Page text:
Allegheny National Forest Updates Forest Orders to Ensure Public Health, Safety

| May 23, 2017

allegheny reservoirWARREN, Pa. (EYT) – Allegheny National Forest Supervisor Sherry Tune recently re-issued and updated a number of forest orders.

“These orders are designed to ensure public health and safety or to ensure that management practices are consistent with the Forest Plan,” said Tune. “National Forests regularly review and update orders to ensure they’re still needed or to make sure they’re consistent with rules and regulations.”

Some of the updated orders address:

  • Prohibiting overnight mooring along the Kinzua Reservoir shoreline
  • Limiting camping along Forest Road 145 (Salmon Creek)
  • Limiting horse use in the Spring Creek and Buzzard Swamp Recreation Areas
  • Implementing size restrictions on OHV trails. This includes maintaining the maximum machine width to 50 inches on the Penoke, Rocky Gap and Willow Creek OHV Trails and changing the machine width to 64 inches on the Timberline and Marienville OHV Trails.
  • Requiring mandatory labeling of tree stands, hunting blinds and trail cameras placed on ANF lands.

In addition, a forest supervisor may also issue temporary or emergency special orders to close or restrict the use of certain areas on National Forest Systems lands. These orders frequently occur with little to no notice.

The orders are posted on the Allegheny National Forest website: In addition, copies may be found at any Allegheny National Forest office.

Allegheny National Forest to resume Hemlock Woolly Adelgid treatments

The Allegheny National Forest will resume treatments to suppress hemlock woolly adelgid starting on June 1.

Last year, contractors treated approximately 830 trees. This year, contractors will begin at Heart’s Content Scenic Area, where they will treat 360 hemlock trees.

“The eastern hemlock is an important ecological component of the Allegheny National Forest’s riparian ecosystems,” said Forest Supervisor Sherry Tune. “This project is designed to limit hemlock mortality and to promote survival of ecologically and culturally important areas of hemlock across the Forest.”

The Allegheny National Forest will also continue to monitor for hemlock woolly adelgid along streams and rivers and in old growth and recreation areas, including the Hickory Creek Wilderness Area; Tionesta Research Natural Area; and near the North Country Scenic Trail. Signs will be posted to let the public know that treatments have taken place.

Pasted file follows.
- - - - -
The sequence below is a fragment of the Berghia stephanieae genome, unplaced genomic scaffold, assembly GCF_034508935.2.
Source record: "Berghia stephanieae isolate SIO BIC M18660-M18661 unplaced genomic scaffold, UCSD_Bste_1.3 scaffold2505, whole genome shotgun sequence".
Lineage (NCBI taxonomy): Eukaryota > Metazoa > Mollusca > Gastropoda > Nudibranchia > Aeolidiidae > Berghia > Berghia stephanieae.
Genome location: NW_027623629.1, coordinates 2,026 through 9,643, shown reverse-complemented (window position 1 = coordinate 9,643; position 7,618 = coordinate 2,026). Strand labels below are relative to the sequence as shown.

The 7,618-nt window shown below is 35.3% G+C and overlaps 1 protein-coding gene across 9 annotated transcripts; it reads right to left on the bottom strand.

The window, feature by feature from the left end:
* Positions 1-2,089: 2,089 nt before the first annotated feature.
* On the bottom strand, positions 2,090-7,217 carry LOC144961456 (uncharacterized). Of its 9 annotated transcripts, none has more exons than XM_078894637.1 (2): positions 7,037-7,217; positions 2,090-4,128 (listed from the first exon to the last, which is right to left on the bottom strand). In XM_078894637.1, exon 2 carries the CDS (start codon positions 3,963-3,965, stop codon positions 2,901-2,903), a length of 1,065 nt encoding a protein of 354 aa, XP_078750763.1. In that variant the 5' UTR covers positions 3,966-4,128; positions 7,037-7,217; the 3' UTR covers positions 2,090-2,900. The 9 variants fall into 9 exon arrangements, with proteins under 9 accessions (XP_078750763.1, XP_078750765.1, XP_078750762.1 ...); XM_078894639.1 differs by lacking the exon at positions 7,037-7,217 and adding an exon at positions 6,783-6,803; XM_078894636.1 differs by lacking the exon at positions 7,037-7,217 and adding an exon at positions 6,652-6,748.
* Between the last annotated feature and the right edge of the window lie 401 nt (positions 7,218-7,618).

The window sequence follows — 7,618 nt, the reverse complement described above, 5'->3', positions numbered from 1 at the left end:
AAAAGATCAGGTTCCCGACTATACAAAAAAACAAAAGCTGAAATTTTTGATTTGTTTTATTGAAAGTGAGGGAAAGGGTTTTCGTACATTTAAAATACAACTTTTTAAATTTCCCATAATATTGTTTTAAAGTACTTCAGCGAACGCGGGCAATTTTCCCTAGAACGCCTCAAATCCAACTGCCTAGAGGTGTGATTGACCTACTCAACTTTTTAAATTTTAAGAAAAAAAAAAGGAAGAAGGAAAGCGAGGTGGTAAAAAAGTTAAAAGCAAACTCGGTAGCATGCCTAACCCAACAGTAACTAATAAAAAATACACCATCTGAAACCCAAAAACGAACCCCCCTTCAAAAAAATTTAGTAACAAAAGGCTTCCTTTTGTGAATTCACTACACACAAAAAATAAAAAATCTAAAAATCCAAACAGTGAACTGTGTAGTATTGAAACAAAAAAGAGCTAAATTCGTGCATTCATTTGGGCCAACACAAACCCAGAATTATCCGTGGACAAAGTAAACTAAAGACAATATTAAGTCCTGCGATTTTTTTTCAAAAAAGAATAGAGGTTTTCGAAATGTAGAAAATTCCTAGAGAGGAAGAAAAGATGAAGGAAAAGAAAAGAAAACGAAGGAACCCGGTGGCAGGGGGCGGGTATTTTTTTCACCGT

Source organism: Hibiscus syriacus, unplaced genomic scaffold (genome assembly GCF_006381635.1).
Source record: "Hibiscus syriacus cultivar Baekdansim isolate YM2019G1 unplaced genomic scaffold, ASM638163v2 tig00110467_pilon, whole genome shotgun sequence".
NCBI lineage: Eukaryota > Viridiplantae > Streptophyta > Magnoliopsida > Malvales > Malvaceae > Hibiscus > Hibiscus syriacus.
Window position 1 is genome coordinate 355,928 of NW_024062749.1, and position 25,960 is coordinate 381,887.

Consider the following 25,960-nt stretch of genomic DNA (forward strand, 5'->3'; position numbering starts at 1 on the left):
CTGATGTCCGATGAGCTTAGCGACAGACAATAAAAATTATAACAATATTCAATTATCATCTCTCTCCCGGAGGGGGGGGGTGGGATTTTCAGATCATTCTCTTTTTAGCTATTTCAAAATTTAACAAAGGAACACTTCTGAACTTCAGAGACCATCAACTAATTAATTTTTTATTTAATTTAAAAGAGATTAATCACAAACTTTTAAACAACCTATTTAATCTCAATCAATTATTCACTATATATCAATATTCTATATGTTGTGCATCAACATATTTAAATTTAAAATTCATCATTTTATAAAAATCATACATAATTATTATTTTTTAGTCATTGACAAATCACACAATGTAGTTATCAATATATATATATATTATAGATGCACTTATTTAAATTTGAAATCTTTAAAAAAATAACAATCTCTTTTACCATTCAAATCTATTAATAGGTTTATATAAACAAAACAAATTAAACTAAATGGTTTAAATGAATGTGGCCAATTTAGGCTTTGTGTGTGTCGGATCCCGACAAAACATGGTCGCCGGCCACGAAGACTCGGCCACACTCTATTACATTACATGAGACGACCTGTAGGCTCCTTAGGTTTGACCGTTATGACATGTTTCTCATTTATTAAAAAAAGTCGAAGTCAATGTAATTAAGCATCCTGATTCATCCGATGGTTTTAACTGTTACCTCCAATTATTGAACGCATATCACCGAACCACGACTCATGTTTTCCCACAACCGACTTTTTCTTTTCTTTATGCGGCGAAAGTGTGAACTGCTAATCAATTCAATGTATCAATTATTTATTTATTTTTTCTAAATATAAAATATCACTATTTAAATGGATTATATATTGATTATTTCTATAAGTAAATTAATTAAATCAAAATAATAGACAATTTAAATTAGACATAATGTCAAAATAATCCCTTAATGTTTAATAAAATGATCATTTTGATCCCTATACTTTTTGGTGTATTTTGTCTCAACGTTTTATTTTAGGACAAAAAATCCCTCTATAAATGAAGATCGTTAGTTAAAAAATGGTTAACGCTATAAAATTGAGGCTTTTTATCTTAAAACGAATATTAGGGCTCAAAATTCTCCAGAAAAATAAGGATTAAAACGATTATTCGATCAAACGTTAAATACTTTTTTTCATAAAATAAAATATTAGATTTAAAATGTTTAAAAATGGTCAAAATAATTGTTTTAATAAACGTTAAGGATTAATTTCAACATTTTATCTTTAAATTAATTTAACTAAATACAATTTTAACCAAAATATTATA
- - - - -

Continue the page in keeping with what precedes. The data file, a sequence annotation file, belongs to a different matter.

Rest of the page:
The hemlock woolly adelgid is an invasive, nonnative insect that attacks and kills eastern hemlock trees.

“Although it is very difficult to predict future hemlock woolly adelgid spread and infestation rates, studies suggest that 50 percent of the forest may have established hemlock woolly adelgid populations in the next 20 years,” said Andrea Hille, acting Marienville District Ranger. “Without treatment, infested hemlock trees will slowly die from the effects of this destructive forest pest.”

The project is part of a broader collaborative landscape-level partnership between the Allegheny National Forest and The Nature Conservancy (TNC) that was established in 2012 to develop a strategy for landscape level conservation across all ownerships in the High Allegheny Unglaciated Plateau.

The project record can be found on the Allegheny National Forest website:

For more information, please contact Andrea Hille at

Allegheny National Forest Collaborating on Workshop

The Allegheny National Forest is joining several other natural resources organizations to host a two-day workshop for forest landowners – Working in Your Woods, A Bird’s Eye View.

The workshop will be held on June 9-10 at the Mukaiyama University Room at the University of Pitt-Bradford, Bradford, Pa.

The free workshop will include presentations about the history of Pennsylvania’s forests; long-term forest management strategies; landowner assistance programs; and using prescribe fire and other forest management practices to create healthy forests and benefit wildlife.

On the second day of the workshop, participants will see examples of the practices and habitats that were discussed on the first day of the workshop.

Workshop organizers are: Appalachian Mountains Joint Venture; U.S. Forest Service; American Bird Conservancy; the Ruffed Grouse Society; Audubon of Pennsylvania; Indiana University of Pennsylvania; Pennsylvania DCNR; and Pennsylvania Game Commission.

For more information or to register, go to:

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